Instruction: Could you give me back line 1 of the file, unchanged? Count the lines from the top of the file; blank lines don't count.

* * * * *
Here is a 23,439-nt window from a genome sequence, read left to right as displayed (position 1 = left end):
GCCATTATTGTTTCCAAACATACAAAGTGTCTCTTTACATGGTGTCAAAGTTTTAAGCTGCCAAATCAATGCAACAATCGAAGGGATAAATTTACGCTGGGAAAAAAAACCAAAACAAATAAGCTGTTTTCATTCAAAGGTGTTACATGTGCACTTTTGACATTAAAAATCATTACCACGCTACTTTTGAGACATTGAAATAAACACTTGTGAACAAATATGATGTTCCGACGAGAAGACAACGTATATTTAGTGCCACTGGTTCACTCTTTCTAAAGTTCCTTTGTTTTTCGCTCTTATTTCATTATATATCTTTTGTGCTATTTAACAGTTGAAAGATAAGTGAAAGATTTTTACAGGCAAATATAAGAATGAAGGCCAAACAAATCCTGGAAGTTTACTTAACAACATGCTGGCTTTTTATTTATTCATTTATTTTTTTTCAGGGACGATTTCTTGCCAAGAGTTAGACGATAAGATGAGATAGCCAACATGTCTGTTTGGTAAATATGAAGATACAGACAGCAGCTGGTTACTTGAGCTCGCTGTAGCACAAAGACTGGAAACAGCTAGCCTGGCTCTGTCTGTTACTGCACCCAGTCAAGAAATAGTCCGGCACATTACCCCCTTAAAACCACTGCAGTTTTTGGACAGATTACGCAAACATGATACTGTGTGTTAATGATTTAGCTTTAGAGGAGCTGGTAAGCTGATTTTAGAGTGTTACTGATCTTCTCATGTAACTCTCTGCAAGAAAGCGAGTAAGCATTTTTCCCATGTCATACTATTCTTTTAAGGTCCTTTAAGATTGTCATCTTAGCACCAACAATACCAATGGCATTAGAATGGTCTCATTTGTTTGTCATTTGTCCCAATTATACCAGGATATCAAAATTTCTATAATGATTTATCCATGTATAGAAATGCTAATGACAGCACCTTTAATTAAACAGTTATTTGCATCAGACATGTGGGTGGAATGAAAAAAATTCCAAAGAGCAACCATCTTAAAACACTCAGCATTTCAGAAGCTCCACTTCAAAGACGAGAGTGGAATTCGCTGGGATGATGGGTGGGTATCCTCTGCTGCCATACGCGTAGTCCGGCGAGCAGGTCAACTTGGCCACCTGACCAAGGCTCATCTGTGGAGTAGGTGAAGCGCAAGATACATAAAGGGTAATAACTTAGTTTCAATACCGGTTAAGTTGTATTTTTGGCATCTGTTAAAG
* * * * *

Here is a 23,439-nt window from a genome sequence, read left to right as displayed (position 1 = left end):